It’s easy to focus on fabric and yarn and forget about all the smaller, but just as vital, components that go into a garment and carry their own environmental footprint. Thread, buttons, zips, elastic etc. can all be produced in a more environmentally friendly way than the traditionally available options. We have a growing range of sustainable haberdashery too! 




Products that are produced in a more responsible manner SHOULD and DO cost more. This is obviously a potential barrier but for those who can afford it we believe it’s an investment worth making. Quality products will last longer and are more likely to be cherished. Buying less but buying better is definitely the motto here.



Pattern designers will almost always provide visual layouts of how to place pattern pieces onto fabric BUT you don’t have to follow them. You can lay your patterns on your fabric however you like, provided you stick to the direction of the grainlines marked on each pattern piece. But even this is a bit flexible with certain areas of a garment and depending on your fabric you may be able to rotate some pattern pieces crosswise to the grain. We wouldn't suggest going rogue and squeezing in pattern pieces any which way. It is important to adhere to grainlines if you want a garment to sit comfortably on your body and fabric to hang nicely. But it is good to remember that the fabric layout instructions are merely a guide and not the only way to lay the pattern.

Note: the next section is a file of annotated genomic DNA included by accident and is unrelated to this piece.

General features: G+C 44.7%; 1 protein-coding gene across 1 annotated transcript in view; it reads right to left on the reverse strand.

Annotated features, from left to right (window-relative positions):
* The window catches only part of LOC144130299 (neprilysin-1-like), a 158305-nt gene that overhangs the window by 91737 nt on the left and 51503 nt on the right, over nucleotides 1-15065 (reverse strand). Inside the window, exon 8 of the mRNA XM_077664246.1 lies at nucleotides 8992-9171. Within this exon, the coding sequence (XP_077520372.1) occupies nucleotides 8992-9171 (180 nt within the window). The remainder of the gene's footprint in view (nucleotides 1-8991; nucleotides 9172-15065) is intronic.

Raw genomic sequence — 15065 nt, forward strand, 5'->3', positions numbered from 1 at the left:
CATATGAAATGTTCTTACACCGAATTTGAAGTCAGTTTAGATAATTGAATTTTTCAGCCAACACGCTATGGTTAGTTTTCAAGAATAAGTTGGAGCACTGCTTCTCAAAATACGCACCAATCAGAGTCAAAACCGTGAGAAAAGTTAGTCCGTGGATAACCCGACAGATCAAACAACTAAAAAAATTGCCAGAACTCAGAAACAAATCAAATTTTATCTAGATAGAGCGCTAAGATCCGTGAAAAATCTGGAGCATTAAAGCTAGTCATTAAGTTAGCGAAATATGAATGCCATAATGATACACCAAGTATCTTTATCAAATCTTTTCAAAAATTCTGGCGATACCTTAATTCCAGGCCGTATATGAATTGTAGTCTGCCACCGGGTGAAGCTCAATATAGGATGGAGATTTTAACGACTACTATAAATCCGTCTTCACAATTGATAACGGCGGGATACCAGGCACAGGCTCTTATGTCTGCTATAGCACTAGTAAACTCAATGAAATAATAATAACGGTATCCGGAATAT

You can even try piecing together internal garment pieces, such as facings or pocket bags, from smaller scraps of fabric. Just remember to add seam allowance where you will be piecing it together so it doesn't end up too small! Or how about adding your own style lines by cutting a CB or CF seam rather than on the fold. This may give you more flexibility in how you lay your pattern pieces. Better yet, check out this rad post by Lauren from Elbe Textiles, Patchwork Clothing - Scrap Busting 101, where she pieces together her fabric scraps to create the fabric for her garment.

And if you are super duper organised you can trace and cut out your pattern FIRST then lay it out to work out the minimum metreage you can get away with before purchasing your fabric (remember to include possible shrinkage if you try this approach).